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How do FOMC actions and U.S. macroeconomic data announcements move Brazilian sovereign yield spreads and stock prices?

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  • Patrice Robitaille
  • Jennifer E. Roush
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    Abstract

    This paper provides a robust structural identification of the effects of U.S. interest rates on an emerging economy's asset values. Using newly available intraday data, we investigate how surprises associated with U.S. macro data and FOMC announcements move the yield spread on a benchmark Brazilian government dollar-denominated bond and the Brazilian broad stock price index. Our study covers the period February 1999 to April 2005. We find that FOMC announcements that lead to an increase in U.S. interest rates are associated with a systematic increase in Brazil's bond spread and a systematic decline in the stock price index. Several U.S. macro data surprises, including for nonfarm payrolls and the CPI, prompt an increase in the Brazilian bond yield spread and a fall in Brazilian share prices. These combined findings suggest that, for Brazil during this period, the financial risks of higher U.S. interest rates in response to positive news about the U.S. economy dominated any benefits through trade or other channels in the determination of Brazilian asset valuations.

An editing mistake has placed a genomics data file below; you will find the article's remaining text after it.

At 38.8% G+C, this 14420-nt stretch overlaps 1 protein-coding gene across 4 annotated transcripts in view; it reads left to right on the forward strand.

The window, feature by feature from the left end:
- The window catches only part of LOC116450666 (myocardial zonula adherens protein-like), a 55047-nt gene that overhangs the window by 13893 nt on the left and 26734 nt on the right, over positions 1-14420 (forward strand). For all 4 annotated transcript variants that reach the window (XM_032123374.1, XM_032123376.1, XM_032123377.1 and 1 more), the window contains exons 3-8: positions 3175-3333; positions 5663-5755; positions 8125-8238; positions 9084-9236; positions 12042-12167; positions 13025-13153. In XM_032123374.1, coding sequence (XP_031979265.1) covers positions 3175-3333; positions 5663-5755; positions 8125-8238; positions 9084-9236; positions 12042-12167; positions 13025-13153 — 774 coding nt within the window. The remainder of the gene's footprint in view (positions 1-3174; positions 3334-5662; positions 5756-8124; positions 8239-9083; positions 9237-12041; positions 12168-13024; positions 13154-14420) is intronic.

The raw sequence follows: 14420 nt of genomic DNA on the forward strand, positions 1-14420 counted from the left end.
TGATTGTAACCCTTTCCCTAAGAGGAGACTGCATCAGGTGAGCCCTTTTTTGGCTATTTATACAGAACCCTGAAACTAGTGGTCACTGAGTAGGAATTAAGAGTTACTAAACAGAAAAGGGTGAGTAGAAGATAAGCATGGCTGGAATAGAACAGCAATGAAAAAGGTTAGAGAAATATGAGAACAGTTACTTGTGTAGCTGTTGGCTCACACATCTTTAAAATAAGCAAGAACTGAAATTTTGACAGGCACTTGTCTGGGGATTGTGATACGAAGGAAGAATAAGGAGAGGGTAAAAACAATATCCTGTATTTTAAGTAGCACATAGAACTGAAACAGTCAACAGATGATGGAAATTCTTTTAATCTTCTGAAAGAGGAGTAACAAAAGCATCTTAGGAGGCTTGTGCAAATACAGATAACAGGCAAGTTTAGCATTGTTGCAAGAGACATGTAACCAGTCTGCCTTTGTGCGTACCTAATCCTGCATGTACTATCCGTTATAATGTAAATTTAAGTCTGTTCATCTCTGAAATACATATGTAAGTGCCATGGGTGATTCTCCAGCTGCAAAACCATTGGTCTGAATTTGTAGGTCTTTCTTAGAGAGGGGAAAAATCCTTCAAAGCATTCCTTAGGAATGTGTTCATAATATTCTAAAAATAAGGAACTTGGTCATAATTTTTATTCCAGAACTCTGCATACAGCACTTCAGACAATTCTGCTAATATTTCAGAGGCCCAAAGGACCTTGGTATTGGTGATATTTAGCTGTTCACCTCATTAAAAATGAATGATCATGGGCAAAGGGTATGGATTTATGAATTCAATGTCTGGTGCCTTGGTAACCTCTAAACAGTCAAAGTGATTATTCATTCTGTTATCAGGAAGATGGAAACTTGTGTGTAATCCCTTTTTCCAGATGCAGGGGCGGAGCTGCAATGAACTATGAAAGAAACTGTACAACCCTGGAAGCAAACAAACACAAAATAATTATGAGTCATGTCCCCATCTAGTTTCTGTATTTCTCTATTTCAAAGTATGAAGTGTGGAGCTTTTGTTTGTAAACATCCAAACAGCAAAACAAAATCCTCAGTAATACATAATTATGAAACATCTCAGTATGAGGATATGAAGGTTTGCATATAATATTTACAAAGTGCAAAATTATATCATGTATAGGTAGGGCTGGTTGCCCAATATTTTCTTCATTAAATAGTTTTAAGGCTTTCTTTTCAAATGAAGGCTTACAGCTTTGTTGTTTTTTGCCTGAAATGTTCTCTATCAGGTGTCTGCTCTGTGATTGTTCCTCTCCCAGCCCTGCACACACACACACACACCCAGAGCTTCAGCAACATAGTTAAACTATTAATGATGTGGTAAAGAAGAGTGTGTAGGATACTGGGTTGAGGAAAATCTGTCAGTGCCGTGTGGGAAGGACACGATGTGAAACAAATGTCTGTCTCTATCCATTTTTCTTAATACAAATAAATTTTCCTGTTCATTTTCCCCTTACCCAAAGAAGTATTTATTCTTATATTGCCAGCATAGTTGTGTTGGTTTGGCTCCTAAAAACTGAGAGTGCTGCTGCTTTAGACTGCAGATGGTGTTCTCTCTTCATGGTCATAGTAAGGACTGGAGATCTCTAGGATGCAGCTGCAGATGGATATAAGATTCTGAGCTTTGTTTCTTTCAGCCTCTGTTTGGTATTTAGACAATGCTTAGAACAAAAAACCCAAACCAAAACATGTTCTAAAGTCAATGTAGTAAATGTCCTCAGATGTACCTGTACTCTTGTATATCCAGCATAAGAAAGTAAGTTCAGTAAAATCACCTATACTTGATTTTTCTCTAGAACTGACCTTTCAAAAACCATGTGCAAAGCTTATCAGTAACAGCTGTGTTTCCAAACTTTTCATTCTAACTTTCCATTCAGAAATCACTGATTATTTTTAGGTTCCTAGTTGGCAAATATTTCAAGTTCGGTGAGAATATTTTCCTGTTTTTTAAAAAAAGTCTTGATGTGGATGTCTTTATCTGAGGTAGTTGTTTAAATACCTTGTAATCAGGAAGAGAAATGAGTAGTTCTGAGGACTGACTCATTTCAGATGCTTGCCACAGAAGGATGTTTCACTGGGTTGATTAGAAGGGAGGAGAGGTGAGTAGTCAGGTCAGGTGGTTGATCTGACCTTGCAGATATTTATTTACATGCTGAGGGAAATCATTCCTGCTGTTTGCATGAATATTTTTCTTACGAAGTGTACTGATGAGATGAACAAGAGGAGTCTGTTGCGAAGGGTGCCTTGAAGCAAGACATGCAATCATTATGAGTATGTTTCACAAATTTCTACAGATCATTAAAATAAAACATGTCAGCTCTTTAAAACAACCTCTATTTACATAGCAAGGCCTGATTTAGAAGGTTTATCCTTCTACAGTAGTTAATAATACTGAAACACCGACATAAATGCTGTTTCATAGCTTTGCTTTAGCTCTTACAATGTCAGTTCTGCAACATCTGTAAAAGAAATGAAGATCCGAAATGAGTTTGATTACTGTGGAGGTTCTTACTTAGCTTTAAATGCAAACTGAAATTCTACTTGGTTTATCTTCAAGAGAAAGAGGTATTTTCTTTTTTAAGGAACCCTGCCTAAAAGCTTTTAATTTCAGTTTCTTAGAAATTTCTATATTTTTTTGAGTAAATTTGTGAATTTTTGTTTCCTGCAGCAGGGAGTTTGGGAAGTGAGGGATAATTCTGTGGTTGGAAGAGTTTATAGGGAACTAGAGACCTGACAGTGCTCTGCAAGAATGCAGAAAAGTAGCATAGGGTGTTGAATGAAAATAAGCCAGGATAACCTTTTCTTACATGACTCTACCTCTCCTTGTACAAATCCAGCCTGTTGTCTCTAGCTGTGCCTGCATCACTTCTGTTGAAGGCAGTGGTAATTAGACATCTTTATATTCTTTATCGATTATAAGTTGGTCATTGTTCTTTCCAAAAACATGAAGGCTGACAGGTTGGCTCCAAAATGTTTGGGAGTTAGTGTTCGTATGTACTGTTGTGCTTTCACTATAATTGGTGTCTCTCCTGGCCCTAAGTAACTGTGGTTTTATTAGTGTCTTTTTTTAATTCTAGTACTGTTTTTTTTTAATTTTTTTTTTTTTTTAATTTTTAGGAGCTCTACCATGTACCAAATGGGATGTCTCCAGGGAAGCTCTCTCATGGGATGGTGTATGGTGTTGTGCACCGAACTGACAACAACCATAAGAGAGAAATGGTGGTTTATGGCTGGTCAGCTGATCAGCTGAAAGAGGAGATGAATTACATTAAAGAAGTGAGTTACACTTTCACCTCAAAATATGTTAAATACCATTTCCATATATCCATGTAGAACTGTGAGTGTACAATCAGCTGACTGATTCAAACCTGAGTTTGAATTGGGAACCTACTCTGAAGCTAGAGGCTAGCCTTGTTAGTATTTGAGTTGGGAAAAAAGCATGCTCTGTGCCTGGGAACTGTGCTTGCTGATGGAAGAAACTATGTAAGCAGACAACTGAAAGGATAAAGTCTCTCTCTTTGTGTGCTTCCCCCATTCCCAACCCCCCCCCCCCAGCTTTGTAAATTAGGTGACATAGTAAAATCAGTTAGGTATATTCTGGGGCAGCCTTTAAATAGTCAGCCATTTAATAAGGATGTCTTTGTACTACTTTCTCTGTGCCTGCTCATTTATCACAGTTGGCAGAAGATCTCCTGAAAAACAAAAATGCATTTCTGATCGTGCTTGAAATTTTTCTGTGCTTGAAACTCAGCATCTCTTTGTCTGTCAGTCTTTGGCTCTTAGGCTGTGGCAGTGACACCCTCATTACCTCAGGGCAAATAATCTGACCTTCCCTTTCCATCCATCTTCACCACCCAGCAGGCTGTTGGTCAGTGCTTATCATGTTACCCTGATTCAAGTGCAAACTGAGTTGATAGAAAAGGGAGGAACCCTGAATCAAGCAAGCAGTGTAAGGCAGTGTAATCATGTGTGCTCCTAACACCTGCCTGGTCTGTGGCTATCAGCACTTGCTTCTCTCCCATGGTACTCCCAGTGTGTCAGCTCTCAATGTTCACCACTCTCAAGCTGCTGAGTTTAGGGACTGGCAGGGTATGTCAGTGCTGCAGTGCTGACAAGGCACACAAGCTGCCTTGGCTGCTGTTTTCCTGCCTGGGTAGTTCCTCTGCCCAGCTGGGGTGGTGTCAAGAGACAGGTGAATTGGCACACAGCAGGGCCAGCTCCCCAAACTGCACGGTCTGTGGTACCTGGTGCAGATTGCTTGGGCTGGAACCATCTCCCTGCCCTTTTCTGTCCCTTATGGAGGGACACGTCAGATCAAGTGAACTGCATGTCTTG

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    Bibliographic Info

    Paper provided by Board of Governors of the Federal Reserve System (U.S.) in its series International Finance Discussion Papers with number 868.

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    Date of creation: 2006
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    Handle: RePEc:fip:fedgif:868

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    Keywords: International finance ; Monetary policy - United States ; Stock - Prices;

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    1. Guillermo A. Calvo & Leonardo Leiderman & Carmen M. Reinhart, 1993. "Capital Inflows and Real Exchange Rate Appreciation in Latin America: The Role of External Factors," IMF Staff Papers, Palgrave Macmillan, vol. 40(1), pages 108-151, March.
    2. Carmen M. Reinhart & Vincent Raymond Reinhart, 2002. "What Hurts Emerging Markets Most? G3 Exchange Rate or Interest Rate Volatility?," NBER Chapters, in: Preventing Currency Crises in Emerging Markets, pages 133-170 National Bureau of Economic Research, Inc.
    3. Michael J. Fleming & Eli M. Remolona, 1997. "What moves the bond market?," Research Paper 9706, Federal Reserve Bank of New York.
    4. Faust Jon & Swanson Eric T & Wright Jonathan H, 2004. "Do Federal Reserve Policy Surprises Reveal Superior Information about the Economy?," The B.E. Journal of Macroeconomics, De Gruyter, vol. 4(1), pages 1-31, October.
    5. Douglas K. Pearce & V. Vance Roley, 1985. "Stock Prices and Economic News," NBER Working Papers 1296, National Bureau of Economic Research, Inc.
    6. Graciela Kaminsky & Sergio L. Schmukler, 2002. "Emerging Market Instability: Do Sovereign Ratings Affect Country Risk and Stock Returns?," World Bank Economic Review, World Bank Group, vol. 16(2), pages 171-195, August.